A not so happy marriage

Boston Marriage (Queensland Theatre Company)

QPAC, The Playhouse

January 24 – February 15

Ad Libitum, the words from atop the “Boston Marriage” setting proclaim. It is an obscure term that means towards pleasure. We learn this through quick glance at the program’s glossary of terms now faded into obscurity. And certainly this is a play that is set firmly in its 1906 context, not just linguistically but also in its ornate and ornamental, but compact, set of Corinthian columns and luscious curtains.

boston marriage set

This is the well-appointed drawing room of Anna (Amanda Muggleton), where the whole play is set. Anna is an extravagant woman of fashion and means, or so it seems. But appearances can be deceptive and we soon learn through her confidence to close friend Claire (Rachel Gordon) that she is the beneficiary of a wealthy male ‘protector’ who showers her with jewellery in exchange for affection. It is clear, early on, that Anna loves drama. And when the younger Claire delivers the news that she has fallen in love and has invited her new friend to visit so she can initiate a seduction, Anna is far from pleased. The reason for her (over)reaction becomes clear on consideration of the play’s title; Boston Marriage is a late 19th century euphemism for a relationship between two females that may involve both physical and emotional intimacy, often as part of a lesbian commitment.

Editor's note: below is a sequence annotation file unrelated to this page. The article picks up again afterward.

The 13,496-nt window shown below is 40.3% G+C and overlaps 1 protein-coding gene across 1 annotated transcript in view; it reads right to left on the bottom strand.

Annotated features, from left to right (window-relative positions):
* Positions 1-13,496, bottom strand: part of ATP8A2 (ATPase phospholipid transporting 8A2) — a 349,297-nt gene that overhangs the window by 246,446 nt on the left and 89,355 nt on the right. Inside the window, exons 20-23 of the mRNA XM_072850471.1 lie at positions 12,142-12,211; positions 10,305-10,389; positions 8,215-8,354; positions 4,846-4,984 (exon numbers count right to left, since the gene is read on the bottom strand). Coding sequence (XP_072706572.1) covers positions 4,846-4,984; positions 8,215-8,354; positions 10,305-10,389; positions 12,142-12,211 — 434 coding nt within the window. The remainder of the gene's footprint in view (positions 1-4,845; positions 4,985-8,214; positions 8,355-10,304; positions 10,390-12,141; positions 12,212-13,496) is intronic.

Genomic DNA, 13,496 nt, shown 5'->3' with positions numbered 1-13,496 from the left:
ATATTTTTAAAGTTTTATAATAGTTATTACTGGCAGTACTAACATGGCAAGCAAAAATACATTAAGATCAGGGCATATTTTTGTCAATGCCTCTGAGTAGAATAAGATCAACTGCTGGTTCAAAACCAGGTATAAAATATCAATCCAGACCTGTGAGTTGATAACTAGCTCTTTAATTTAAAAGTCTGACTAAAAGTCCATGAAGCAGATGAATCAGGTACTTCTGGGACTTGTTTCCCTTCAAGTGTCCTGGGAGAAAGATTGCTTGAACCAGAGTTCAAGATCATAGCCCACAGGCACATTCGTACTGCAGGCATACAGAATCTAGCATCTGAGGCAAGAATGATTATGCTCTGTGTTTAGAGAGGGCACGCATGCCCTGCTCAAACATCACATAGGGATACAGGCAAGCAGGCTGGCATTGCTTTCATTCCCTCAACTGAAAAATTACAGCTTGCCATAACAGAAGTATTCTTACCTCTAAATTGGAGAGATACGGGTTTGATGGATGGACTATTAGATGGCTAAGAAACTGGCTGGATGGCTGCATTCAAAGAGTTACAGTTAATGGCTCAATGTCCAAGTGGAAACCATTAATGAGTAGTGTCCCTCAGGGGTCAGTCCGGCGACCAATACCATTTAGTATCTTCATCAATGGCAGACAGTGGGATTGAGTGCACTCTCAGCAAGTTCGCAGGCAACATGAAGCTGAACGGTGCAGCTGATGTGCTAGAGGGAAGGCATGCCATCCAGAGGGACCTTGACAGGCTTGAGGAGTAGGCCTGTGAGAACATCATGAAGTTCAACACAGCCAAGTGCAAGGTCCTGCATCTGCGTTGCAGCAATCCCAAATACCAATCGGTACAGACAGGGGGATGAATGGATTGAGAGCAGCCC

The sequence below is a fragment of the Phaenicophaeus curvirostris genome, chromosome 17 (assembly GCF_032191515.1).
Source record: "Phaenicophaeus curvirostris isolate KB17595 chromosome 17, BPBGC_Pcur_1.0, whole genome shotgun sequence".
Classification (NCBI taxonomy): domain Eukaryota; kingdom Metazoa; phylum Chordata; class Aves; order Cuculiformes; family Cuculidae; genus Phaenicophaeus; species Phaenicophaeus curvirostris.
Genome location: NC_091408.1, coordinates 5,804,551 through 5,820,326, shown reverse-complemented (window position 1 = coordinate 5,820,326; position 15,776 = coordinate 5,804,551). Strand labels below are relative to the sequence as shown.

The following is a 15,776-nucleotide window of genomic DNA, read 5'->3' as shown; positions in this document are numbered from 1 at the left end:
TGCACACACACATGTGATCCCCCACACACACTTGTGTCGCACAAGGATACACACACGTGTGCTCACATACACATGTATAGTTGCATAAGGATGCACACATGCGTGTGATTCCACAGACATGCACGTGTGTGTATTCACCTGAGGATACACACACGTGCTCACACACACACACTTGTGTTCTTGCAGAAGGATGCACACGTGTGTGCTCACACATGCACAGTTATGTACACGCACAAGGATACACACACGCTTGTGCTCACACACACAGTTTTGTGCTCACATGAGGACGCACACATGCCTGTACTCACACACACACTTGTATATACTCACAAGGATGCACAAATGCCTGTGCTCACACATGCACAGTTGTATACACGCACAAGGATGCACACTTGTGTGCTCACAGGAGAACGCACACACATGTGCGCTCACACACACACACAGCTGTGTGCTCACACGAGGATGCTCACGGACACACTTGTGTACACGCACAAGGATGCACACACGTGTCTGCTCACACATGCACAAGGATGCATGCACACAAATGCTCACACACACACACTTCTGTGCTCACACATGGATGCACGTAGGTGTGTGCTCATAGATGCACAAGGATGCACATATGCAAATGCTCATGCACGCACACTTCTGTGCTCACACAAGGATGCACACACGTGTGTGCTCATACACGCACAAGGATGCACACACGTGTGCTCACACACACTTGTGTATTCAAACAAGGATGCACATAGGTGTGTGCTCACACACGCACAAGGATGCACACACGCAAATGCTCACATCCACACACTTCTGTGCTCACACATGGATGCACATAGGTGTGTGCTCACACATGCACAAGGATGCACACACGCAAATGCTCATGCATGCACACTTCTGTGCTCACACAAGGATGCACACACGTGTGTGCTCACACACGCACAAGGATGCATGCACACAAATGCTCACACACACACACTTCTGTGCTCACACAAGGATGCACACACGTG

The work was written by David Mamet, allegedly in response to the accusation that he couldn’t write female characters. And, accordingly, words are its focus, as Mamet examines the façade lurking behind language. As the cynical pair trade barbs, using language to avoid emotion, the dialogue descends from smart and sharp, to bawdy and vulgar. But even in the veneer of refinement and good-natured banter, women calling each other sluts and whores is hardly something to be celebrated, and perhaps serves to answer the misogynist assertions that have been directed Mamet’s way. It also become tiresome, as essentially all the duo do is chase each other around a chaise-lounge, in lieu of a plot, which only serves to make the introduction of a third character so welcome.

boston marriage

The reprieve comes in the form of Anna’s maid, whose name and nationality Anna consistently mistakes (for that is the kind of self-centered and ego-centric woman Anna is). As the maid, Catherine, struggling to keep up with her household duties and her mistress’ demands, Helen Cassidy is a solid presence, delivering double-entendres with a straight face. Indeed, Cassidy turns what should be a relatively minor role into an extremely funny one; she can even steal a scene by walking across the stage. Her facial expressions are perfect and her Scottish accent comforting in its authenticity.

Clearly, Mamet is attempting to mimic the style of Oscar Wilde. But Wilde, this is not. The language is obscure and the dialogue verbose, filled as it is with lengthy proclamations, innuendos and sexual allusions at every turn. Sure the verbal humour is tempered with some farcical elements as expose of the artifice of the period, but even so, “Boston Marriage” lacks the punch of other witty works (such as Noel Coward-type tales). By overplaying the sexual innuendos in the text, and skirting the moral dilemmas that the play poses, it loses much of the witty humour and leaves the audience with just a series of antiquated terms, anachronisms and rambling monologues.

Photos c/o – https://www.facebook.com/qldtheatreco/photos

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